Monday, May 23


In a trifling column by Tom Zeller Jr., published in today's "New York Times" (registration required), blogging is termed "the buzz" of the 21st century and CBS News' reckless, unfounded story based on forged documents about President Bush's service in the Texas Air National Guard merely "an incident." Those two powerful insights come just one and a half paragraphs into the article and before that second paragraph is concluded we bloggers find ourselves being described as agenda setters-citizen scribe-warriors bent on "wresting power from a mainstream media grown fat and lazy."

One is tempted not to read on any futher after that overbearing concatenation of hyphens other than it's always a matter of curiosity with me to find out what the "NYT" thinks and to plumb the convoluted way it arrives at its conclusions. Even at this point in the article, however, I found myself nearly hyphenated to death by scribe Zeller and that was before I learned from him that polibloggers traffic in "buzz," more than "influence." To wit:

But according to a preliminary study - the first rigorous look at the influence wielded by political blogs during the 2004 presidential campaign - bloggers are not always the kingmakers that pundits sometimes credit them with being. They can, it seems, exert a tremendous amount of influence - generate buzz, that is - but only under certain circumstances.

Buzz is potent stuff.

"Buzz can alter social behavior and perceptions," wrote the authors of "Buzz, Blogs and Beyond," published last week by the Pew Internet and American Life Project and the market research firm BuzzMetrics. "It can embolden or embarrass subjects. It can affect sales, donations and campaign coffers. It can move issues up, down and across institutional agendas."

Tom Zeller gleans his observations from "Buzz, Blogs and Beyond," recently published by the Pew Internet and American Life project, and the market research firm BuzzMetrics. In citing the broadly-covered Rathergate scandal, Zeller draws these conclusions from that publication:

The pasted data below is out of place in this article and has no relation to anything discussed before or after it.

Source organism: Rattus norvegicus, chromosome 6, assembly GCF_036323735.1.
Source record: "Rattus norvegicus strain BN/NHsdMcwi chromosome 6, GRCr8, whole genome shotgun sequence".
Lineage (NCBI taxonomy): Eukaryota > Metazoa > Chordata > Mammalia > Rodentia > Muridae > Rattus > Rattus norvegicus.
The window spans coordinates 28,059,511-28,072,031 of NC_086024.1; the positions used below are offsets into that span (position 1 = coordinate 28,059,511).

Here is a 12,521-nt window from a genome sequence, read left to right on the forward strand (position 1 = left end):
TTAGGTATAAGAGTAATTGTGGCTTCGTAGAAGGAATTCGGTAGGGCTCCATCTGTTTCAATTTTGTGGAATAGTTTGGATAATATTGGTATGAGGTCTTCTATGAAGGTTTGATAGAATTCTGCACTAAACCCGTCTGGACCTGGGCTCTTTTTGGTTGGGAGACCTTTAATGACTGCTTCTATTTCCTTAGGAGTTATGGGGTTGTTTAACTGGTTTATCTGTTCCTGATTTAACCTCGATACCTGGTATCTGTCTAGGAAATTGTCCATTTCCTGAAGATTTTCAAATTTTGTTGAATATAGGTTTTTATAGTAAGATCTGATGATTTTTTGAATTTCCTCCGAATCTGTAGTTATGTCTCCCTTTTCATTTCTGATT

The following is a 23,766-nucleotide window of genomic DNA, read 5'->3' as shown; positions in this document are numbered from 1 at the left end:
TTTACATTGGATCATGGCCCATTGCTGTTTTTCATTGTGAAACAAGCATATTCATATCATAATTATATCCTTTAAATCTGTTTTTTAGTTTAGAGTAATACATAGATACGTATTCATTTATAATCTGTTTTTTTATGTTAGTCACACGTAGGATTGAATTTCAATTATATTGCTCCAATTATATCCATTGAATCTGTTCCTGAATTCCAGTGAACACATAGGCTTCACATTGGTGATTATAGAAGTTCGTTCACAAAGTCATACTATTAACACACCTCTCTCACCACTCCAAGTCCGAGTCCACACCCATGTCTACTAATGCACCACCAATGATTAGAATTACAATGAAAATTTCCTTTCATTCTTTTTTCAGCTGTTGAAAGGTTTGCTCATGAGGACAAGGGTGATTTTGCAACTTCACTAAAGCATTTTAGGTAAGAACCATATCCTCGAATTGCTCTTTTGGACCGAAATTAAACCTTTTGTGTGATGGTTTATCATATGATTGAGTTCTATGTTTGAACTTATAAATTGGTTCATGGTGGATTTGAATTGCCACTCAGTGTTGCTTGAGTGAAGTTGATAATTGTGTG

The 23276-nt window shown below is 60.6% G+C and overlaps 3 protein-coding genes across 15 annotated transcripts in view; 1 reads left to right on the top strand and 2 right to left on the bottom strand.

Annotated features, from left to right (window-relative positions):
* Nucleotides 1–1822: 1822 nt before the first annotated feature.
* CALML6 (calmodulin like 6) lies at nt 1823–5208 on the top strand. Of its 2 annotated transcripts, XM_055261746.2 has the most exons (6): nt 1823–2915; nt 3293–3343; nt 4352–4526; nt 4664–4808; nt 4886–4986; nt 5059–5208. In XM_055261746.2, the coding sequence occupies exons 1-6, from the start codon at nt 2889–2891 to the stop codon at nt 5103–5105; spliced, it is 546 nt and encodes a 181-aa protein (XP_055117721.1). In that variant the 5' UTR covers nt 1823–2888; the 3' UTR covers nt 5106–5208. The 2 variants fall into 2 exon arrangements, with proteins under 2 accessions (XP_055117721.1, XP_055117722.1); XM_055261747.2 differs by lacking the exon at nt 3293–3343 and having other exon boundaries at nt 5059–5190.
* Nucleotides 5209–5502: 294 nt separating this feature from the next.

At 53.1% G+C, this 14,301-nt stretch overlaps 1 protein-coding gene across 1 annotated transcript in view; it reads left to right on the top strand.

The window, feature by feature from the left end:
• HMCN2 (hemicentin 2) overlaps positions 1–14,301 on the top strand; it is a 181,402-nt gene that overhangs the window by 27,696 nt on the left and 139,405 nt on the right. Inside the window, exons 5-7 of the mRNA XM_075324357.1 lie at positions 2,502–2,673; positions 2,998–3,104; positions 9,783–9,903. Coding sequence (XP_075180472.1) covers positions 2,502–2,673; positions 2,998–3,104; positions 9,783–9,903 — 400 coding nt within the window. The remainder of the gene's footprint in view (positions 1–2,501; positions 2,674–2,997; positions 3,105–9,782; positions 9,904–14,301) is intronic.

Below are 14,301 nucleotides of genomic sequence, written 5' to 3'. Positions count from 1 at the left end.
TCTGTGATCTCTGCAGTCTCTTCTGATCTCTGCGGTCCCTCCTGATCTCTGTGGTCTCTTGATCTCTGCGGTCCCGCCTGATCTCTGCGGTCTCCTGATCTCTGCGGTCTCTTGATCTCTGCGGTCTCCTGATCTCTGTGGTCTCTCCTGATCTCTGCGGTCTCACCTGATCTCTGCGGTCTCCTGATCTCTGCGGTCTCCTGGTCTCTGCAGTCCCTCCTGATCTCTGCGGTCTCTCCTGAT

The CBS News scandal, in which the network based a critical report on President Bush on what turned out to be forged Vietnam-era documents relating to his National Guard days, was another story. In that case, the researchers suggest, the conditions for a broad-based scandal - and potent blog buzz - were ripe.

Although left and right diverged on theories of who might have been behind the fake memos, there was broad agreement that political dirty tricks were involved, and the blogosphere lighted up with detective work and theorizing.

The high name recognition of CBS News and Dan Rather helped, as did the fact that the network and the anchor initially defended the memos, creating grand targets for the longbowmen of the blogosphere. And both the timing and the high stakes made for fertile buzz territory.

"This was not a cold or distant case," the study suggests. "The election was weeks away, and the candidates' service records during the Vietnam War had been a major topic of discussion for months."

For all that, though, the most crucial factor contributing to blog influence in that issue may have been the smoking gun: digital copies of the 1970's-era documents and their impossibly modern fonts.

These became powerful totems because they could be relentlessly examined, tinkered with, traded and discussed online by blogs of all political stripes, each with its own agenda and each contributing to a buzz that ultimately could not be ignored.

In the absence of such a totem, the ability to generate buzz in the blogosphere, at least for now, appears diminished. (That may change as the number of blogs - now at 10 million, according to the blog search firm Technorati - continues to grow.)

So we "longbowmen of the blogosphere" need "powerful totems" in order to be effective generators of "potent buzz." (Can't we just take a "blue pill" and type onward and upward, in a manner of speaking, to assure our potency?).

So, do you have all that drilled into your head now? Good stuff, hey, if you can fathom what in hell it all means!

Zeller does concede:

Comparing buzz in the cheap and limitless space of the Web against buzz generated in the finite and expensive news space on television and in newspapers is, after all, fraught with pitfalls.

But, goodness, who wants to produce buzz with pitts? Or should that read pitiful buzz?

Well, I concede, too -- as in a pinned-to-the-mat concession (or at least a concession to the need for vigorous hyphenation). Frankly, I don't know what Zeller or Michael Cornfield, the principal author of the study that Zeller is reviewing for us, are trying to say. Indeed, Cornfield is quoted as saying: The blogosphere is half forensic lab and half tavern.

Thank God. Must be "Miller time" in the blogosphere!